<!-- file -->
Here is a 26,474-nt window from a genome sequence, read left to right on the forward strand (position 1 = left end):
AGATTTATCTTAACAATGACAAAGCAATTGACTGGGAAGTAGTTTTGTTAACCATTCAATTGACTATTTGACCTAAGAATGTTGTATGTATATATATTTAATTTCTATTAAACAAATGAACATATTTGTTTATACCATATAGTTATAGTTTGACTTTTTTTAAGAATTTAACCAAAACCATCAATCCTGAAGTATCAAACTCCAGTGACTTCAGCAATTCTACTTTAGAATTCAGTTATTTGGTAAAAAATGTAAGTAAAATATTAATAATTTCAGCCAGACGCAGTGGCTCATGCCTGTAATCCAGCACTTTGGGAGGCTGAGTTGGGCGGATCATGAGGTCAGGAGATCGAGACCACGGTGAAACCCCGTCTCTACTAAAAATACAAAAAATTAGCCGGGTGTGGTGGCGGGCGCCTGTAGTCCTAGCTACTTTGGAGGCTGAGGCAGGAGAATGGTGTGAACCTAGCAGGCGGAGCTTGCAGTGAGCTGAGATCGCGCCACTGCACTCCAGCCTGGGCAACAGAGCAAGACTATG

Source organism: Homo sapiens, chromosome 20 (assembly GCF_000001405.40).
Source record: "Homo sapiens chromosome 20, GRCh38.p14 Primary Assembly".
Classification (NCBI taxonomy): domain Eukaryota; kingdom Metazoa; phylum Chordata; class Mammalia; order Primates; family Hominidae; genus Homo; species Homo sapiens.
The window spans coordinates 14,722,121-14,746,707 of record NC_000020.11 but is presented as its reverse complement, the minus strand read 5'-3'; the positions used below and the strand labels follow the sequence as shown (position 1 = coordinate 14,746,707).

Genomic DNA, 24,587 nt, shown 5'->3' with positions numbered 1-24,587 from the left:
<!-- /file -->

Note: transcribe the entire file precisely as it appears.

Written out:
Here is a 26,474-nt window from a genome sequence, read left to right on the forward strand (position 1 = left end):
AGATTTATCTTAACAATGACAAAGCAATTGACTGGGAAGTAGTTTTGTTAACCATTCAATTGACTATTTGACCTAAGAATGTTGTATGTATATATATTTAATTTCTATTAAACAAATGAACATATTTGTTTATACCATATAGTTATAGTTTGACTTTTTTTAAGAATTTAACCAAAACCATCAATCCTGAAGTATCAAACTCCAGTGACTTCAGCAATTCTACTTTAGAATTCAGTTATTTGGTAAAAAATGTAAGTAAAATATTAATAATTTCAGCCAGACGCAGTGGCTCATGCCTGTAATCCAGCACTTTGGGAGGCTGAGTTGGGCGGATCATGAGGTCAGGAGATCGAGACCACGGTGAAACCCCGTCTCTACTAAAAATACAAAAAATTAGCCGGGTGTGGTGGCGGGCGCCTGTAGTCCTAGCTACTTTGGAGGCTGAGGCAGGAGAATGGTGTGAACCTAGCAGGCGGAGCTTGCAGTGAGCTGAGATCGCGCCACTGCACTCCAGCCTGGGCAACAGAGCAAGACTATG

Source organism: Homo sapiens, chromosome 20 (assembly GCF_000001405.40).
Source record: "Homo sapiens chromosome 20, GRCh38.p14 Primary Assembly".
Classification (NCBI taxonomy): domain Eukaryota; kingdom Metazoa; phylum Chordata; class Mammalia; order Primates; family Hominidae; genus Homo; species Homo sapiens.
The window spans coordinates 14,722,121-14,746,707 of record NC_000020.11 but is presented as its reverse complement, the minus strand read 5'-3'; the positions used below and the strand labels follow the sequence as shown (position 1 = coordinate 14,746,707).

Genomic DNA, 24,587 nt, shown 5'->3' with positions numbered 1-24,587 from the left: